What happens if Trump’s White House invokes executive privilege?

Trump doesn't believe the rules apply to him

Published July 1, 2017 7:29AM (EDT)

 (AP Photo/Alex Brandon, File)
(AP Photo/Alex Brandon, File)

This article was originally published on The Conversation.

Donald Trump’s presidency has been defined by a central theme: Trump’s belief that ordinary rules and laws do not apply to him.

Trump has made clear that he believes it is up to his personal discretion to order torture — even though torture is illegal under all circumstances. In ordering a military strike against Syria in April, Trump brushed aside constitutional requirements that Congress approve such action unless the U.S. faces imminent attack. And he has defended his presidency by falsely claiming that the president is incapable of having conflicts of interest.

I have argued in the past that Presidents George W. Bush and Barack Obama showed there is reason to be concerned about post-9/11 presidents testing the legal limits of their power. The stakes are even higher now with Trump. He has demonstrated authoritarian tendencies and contempt for the rule of law that goes beyond anything Bush or Obama did.

The issue may be coming to a head with investigations into Russian interference in the 2016 election and possible obstruction of justice. As the nation has watched witnesses appear before congressional committees and read Trump’s tweets about Department of Justice officials, the key question to ask now is whether Trump will refuse to let any investigation continue. If he does so successfully, Trump will effectively place himself beyond the reach of the law.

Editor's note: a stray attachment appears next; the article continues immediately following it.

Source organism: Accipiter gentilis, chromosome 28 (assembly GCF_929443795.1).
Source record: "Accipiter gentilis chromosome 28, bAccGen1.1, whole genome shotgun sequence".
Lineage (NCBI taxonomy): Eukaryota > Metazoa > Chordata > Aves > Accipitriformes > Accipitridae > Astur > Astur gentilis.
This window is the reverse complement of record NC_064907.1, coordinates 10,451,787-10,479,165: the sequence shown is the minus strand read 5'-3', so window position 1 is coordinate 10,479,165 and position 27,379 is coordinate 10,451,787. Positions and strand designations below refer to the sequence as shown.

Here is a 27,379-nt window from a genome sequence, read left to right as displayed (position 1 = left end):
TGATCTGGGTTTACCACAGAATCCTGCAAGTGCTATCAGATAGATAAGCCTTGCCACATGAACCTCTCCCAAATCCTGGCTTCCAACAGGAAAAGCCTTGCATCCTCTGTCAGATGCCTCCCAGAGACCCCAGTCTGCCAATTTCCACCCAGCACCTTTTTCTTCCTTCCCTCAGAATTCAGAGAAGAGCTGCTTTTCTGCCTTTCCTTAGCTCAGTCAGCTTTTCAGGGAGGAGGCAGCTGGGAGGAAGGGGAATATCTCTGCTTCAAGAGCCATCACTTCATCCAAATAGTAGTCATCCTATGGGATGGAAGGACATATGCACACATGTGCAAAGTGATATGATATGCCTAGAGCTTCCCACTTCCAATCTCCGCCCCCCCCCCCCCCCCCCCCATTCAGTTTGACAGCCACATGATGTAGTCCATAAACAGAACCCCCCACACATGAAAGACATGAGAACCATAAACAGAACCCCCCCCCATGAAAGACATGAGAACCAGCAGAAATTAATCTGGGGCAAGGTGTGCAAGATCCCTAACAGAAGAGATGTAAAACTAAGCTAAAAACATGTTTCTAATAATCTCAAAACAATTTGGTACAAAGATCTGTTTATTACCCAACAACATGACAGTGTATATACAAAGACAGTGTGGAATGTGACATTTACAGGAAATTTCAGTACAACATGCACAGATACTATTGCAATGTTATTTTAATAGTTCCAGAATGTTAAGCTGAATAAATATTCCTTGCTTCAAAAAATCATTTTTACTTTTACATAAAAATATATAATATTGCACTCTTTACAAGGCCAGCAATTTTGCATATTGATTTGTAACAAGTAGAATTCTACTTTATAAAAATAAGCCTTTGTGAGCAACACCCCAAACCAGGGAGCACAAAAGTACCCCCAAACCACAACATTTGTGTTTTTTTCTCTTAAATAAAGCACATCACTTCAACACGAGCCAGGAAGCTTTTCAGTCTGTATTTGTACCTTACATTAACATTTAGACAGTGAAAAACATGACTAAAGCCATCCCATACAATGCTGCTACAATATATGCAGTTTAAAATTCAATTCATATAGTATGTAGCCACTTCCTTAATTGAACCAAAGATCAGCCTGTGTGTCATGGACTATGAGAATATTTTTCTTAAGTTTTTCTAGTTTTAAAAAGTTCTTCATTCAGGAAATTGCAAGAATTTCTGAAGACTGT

The rule of law

The various ongoing investigations are all, in theory, governed by legal rules. Special Counsel Robert Mueller’s task is to speak to witnesses, review documents, gather evidence and decide whether there is any basis for prosecution under federal law. Congressional committees, meanwhile, hear from witnesses who testify under penalty of perjury if they lie under oath.

But such legal rules are not self-enforcing. When the rules are violated or flouted, someone has to act in order to give them force and meaning.

Attorney General Jeff Sessions’ recent testimony before the Senate Intelligence Committee is a case in point. Sessions refused to answer a number of questions about communications he’d had with the president. By itself, that is not extraordinary. If the communications were protected by executive privilege or involved classified information involving national security matters, there may have been a legitimate basis for Sessions to decline to answer senators’ questions. After all, the Supreme Court has recognized that the Constitution implicitly allows the president to invoke executive privilege in some circumstances in order to protect the confidentiality of discussions with close advisers in the executive branch.

But Sessions, the top lawyer for the U.S. government, did not point to any legal grounds for his refusal to respond. He simply said he could not speak about private conversations he’d had with the president, and that he was protecting Trump’s ability to claim executive privilege, if he later decided to do so.

Sessions was not the first. A week earlier, Director of National Intelligence Dan Coats similarly declined to answer questions involving conversations he’d had with the president. Like Sessions, Coats did not invoke privilege, conceding that he wasn’t sure there was any legal basis he could rely on.